I first encountered J. M. Barrie when I was seven. But not through Peter Pan. In 1970 my mum was working in the costume department at the Dundee Rep during a production of The Admirable Crichton and due to a child-care crisis I ended up in the stalls one day after school. Family legend has it that I got upset by the director’s ‘robust’ exchange with the actors and was taken backstage afterwards to see that it was all a theatrical illusion, not ‘real’. I met Crichton himself, removing his makeup. I was hooked on theatre from that point.
In 1978 I saw Andrew Birkin’s J. M. Barrie and the Lost Boys on TV and became interested in Barrie himself. In the early 1980s, while a student at St Andrews, I frequented the coffee shop which claimed from a blue plaque outside to be the home of the ‘real’ Admirable Crichton and inside had a beam bearing Barrie’s name on the roll call of former Rectors. The man and the play just wouldn’t let me go.
Fast forward to 1989 and I encountered Dear Brutus and Mary Rose at Drama School. I was amazed and impressed by the complexity of the plays, which weren’t ‘fashionable’ at that time but under radical directorship they revealed all kinds of things beyond the light Edwardian drawing room fare they were then categorised as.
A decade later I started on a PhD looking at S. R. Crockett and J. M. Barrie’s ‘ordinary heroes’ as examples of the Scots Romance tradition. Health and finances meant I had to abandon formal study, but neither author fully let me go.
In 2002 I was dramatist in residence for Dumfries and Galloway and tried at every turn to champion Barrie and his Dumfries connection – including a symposium day to commemorate the 100th anniversary of The Admirable Crichton. The day included a talk by Prof Ronnie Jack and a production of my own modern version of the play Down the Line. The play was performed by OUDS in Oxford the following year and in 2004 (the 100th anniversary of Peter Pan) I was involved with a number of projects, including writing a Peter Pan education pack.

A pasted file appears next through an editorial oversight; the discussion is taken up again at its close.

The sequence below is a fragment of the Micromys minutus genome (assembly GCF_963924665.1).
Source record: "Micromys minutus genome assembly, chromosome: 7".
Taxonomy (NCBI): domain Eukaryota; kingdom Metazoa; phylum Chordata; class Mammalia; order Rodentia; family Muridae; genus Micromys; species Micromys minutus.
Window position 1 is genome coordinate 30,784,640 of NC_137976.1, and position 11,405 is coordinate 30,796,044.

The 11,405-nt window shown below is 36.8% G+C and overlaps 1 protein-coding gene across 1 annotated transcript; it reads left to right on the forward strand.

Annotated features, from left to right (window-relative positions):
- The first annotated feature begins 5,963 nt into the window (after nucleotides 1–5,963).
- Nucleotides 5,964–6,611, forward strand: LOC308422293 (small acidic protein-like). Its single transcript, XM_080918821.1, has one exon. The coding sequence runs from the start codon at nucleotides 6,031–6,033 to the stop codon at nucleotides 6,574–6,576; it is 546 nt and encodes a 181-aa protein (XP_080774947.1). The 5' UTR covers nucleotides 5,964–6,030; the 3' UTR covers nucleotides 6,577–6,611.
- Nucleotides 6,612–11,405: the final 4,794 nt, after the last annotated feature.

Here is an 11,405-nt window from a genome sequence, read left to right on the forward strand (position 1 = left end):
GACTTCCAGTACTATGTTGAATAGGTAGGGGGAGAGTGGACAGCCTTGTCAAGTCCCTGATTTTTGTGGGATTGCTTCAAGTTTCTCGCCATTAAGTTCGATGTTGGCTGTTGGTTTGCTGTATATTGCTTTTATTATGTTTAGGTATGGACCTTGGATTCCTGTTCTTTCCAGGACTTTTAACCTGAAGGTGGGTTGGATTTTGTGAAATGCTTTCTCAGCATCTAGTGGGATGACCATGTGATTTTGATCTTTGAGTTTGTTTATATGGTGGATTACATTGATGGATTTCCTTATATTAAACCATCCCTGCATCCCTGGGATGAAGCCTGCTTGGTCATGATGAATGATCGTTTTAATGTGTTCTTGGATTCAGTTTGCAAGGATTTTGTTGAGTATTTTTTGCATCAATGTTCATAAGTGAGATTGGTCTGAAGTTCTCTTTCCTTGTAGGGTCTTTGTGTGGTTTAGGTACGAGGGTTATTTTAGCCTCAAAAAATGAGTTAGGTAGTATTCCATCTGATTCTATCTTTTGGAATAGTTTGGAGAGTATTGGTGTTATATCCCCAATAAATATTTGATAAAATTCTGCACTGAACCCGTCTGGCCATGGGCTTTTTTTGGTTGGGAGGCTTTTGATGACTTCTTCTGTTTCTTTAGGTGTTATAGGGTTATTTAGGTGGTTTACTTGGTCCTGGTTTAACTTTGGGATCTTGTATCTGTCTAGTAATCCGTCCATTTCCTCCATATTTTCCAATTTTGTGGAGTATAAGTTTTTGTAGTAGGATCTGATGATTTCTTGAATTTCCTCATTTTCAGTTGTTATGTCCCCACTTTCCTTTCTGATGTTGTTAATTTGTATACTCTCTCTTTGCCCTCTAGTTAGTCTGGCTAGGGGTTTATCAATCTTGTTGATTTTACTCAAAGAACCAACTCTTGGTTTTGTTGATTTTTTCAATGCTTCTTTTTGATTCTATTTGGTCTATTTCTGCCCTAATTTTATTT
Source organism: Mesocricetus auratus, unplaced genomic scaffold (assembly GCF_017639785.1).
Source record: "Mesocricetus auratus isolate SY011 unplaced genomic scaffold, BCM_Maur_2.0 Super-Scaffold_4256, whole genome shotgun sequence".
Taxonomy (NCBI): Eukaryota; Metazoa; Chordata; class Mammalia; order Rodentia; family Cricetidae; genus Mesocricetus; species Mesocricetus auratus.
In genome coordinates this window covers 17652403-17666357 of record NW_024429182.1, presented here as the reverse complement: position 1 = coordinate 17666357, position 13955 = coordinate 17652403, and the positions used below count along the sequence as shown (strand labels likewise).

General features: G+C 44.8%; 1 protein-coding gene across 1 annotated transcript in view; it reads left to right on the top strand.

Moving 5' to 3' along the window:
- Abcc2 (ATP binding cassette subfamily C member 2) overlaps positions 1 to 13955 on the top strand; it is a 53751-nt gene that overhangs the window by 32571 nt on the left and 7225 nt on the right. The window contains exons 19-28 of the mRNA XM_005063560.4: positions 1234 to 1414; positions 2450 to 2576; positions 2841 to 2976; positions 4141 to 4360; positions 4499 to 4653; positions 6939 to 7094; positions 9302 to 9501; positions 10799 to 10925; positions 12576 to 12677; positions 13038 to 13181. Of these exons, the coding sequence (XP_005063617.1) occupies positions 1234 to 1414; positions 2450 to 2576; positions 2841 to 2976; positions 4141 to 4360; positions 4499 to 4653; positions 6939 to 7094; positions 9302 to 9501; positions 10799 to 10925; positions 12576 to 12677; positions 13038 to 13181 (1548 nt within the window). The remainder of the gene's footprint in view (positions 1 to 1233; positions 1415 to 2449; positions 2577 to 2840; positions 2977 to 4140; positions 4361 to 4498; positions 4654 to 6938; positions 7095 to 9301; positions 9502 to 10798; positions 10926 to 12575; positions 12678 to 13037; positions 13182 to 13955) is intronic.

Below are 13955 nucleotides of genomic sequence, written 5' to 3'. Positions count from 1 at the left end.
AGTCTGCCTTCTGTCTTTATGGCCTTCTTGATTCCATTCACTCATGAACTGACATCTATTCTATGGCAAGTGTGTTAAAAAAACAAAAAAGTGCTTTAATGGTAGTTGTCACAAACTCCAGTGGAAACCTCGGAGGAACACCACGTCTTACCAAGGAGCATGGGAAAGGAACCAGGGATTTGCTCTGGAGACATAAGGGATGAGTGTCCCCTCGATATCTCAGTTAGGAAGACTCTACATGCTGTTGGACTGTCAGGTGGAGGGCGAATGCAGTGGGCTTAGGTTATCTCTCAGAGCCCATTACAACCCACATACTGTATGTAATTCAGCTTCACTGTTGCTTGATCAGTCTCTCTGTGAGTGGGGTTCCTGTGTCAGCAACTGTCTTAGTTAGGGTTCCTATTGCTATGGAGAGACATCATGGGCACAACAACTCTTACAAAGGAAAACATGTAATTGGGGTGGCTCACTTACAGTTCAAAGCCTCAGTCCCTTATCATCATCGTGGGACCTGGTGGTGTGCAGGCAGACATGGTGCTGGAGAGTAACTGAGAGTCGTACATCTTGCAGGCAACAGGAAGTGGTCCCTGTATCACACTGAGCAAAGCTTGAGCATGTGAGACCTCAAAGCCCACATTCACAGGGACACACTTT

More than another decade has passed. Life goes on. Barrie stays there in the background of my life, like a shadow I can’t get rid of. Not Peter Pan, never Peter Pan, (though I’ve dabbled with some of the earlier incarnations lately) and not so much the drama as the prose – including the ‘crossover’ works such as A Well-Remembered Voice. Whichever other Scots writer I am focusing on at any time, Barrie always seems to be there in the background.
I would have joined a J. M. Barrie Society any time in the last 40 years had one existed. The death of Prof Ronnie Jack late last year (and my experience setting up and running the S. R. Crockett literary society The Galloway Raiders) got me thinking that perhaps it was time to stop waiting and start doing something.
So, I’m in the process of setting up the J. M. Barrie Literary Society. I have no idea what form it will take. That depends on who joins and what they want from a society – and what they are prepared to contribute. I only know it will not be a Peter Pan society. It will be a grown up J. M. Barrie society which takes him out of Peter’s shadow and brings him and his work into the light. The ‘launch’ date is set for May 9th. So if you’re interested in Barrie and his work and would like to be involved or have got ideas of the sort of society you’d like to be a member of – then get in touch. The email address is firstname.lastname@example.org and the website is www.jmbarriesociety.co.uk
Somewhere between the now cliched quotes: ‘to die will be an awfully big adventure’ and ‘there are few more impressive sights than a Scotsman on the make’ I hope we’ll be able to dig a bit deeper, set up and offer a tribute to Barrie and in the process honour the memory of Prof Ronnie Jack who was his greatest advocate of recent years. Someone has to do it. Why not join me?
Cally Phillips is an independent researcher, with strong interests in Scottish Victorian literature. For more information on her interests, see our Associates page.